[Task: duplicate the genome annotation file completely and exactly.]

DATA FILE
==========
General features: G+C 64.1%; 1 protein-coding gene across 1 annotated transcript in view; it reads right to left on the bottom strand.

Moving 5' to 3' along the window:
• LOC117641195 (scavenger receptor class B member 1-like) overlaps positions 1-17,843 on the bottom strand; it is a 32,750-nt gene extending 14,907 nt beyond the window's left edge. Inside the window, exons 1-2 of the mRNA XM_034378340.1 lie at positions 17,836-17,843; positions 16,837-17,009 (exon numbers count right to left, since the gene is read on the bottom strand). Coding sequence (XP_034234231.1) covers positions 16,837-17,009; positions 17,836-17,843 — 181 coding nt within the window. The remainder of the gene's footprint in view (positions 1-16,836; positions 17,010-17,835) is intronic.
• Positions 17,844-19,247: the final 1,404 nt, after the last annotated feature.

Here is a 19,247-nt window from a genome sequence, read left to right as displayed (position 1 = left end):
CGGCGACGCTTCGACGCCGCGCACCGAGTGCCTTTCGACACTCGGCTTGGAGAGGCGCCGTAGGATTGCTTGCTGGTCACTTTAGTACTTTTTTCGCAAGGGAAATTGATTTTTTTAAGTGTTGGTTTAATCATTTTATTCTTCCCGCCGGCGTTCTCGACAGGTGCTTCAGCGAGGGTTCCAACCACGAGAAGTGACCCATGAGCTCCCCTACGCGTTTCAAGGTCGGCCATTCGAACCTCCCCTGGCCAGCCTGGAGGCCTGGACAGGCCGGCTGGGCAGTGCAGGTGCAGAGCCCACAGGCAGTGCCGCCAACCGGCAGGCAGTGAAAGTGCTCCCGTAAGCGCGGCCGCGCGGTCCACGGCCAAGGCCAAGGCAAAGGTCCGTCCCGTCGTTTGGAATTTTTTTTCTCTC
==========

General features: G+C 64.1%; 1 protein-coding gene across 1 annotated transcript in view; it reads right to left on the bottom strand.

Moving 5' to 3' along the window:
• LOC117641195 (scavenger receptor class B member 1-like) overlaps positions 1-17,843 on the bottom strand; it is a 32,750-nt gene extending 14,907 nt beyond the window's left edge. Inside the window, exons 1-2 of the mRNA XM_034378340.1 lie at positions 17,836-17,843; positions 16,837-17,009 (exon numbers count right to left, since the gene is read on the bottom strand). Coding sequence (XP_034234231.1) covers positions 16,837-17,009; positions 17,836-17,843 — 181 coding nt within the window. The remainder of the gene's footprint in view (positions 1-16,836; positions 17,010-17,835) is intronic.
• Positions 17,844-19,247: the final 1,404 nt, after the last annotated feature.

Here is a 19,247-nt window from a genome sequence, read left to right as displayed (position 1 = left end):
CGGCGACGCTTCGACGCCGCGCACCGAGTGCCTTTCGACACTCGGCTTGGAGAGGCGCCGTAGGATTGCTTGCTGGTCACTTTAGTACTTTTTTCGCAAGGGAAATTGATTTTTTTAAGTGTTGGTTTAATCATTTTATTCTTCCCGCCGGCGTTCTCGACAGGTGCTTCAGCGAGGGTTCCAACCACGAGAAGTGACCCATGAGCTCCCCTACGCGTTTCAAGGTCGGCCATTCGAACCTCCCCTGGCCAGCCTGGAGGCCTGGACAGGCCGGCTGGGCAGTGCAGGTGCAGAGCCCACAGGCAGTGCCGCCAACCGGCAGGCAGTGAAAGTGCTCCCGTAAGCGCGGCCGCGCGGTCCACGGCCAAGGCCAAGGCAAAGGTCCGTCCCGTCGTTTGGAATTTTTTTTCTCTC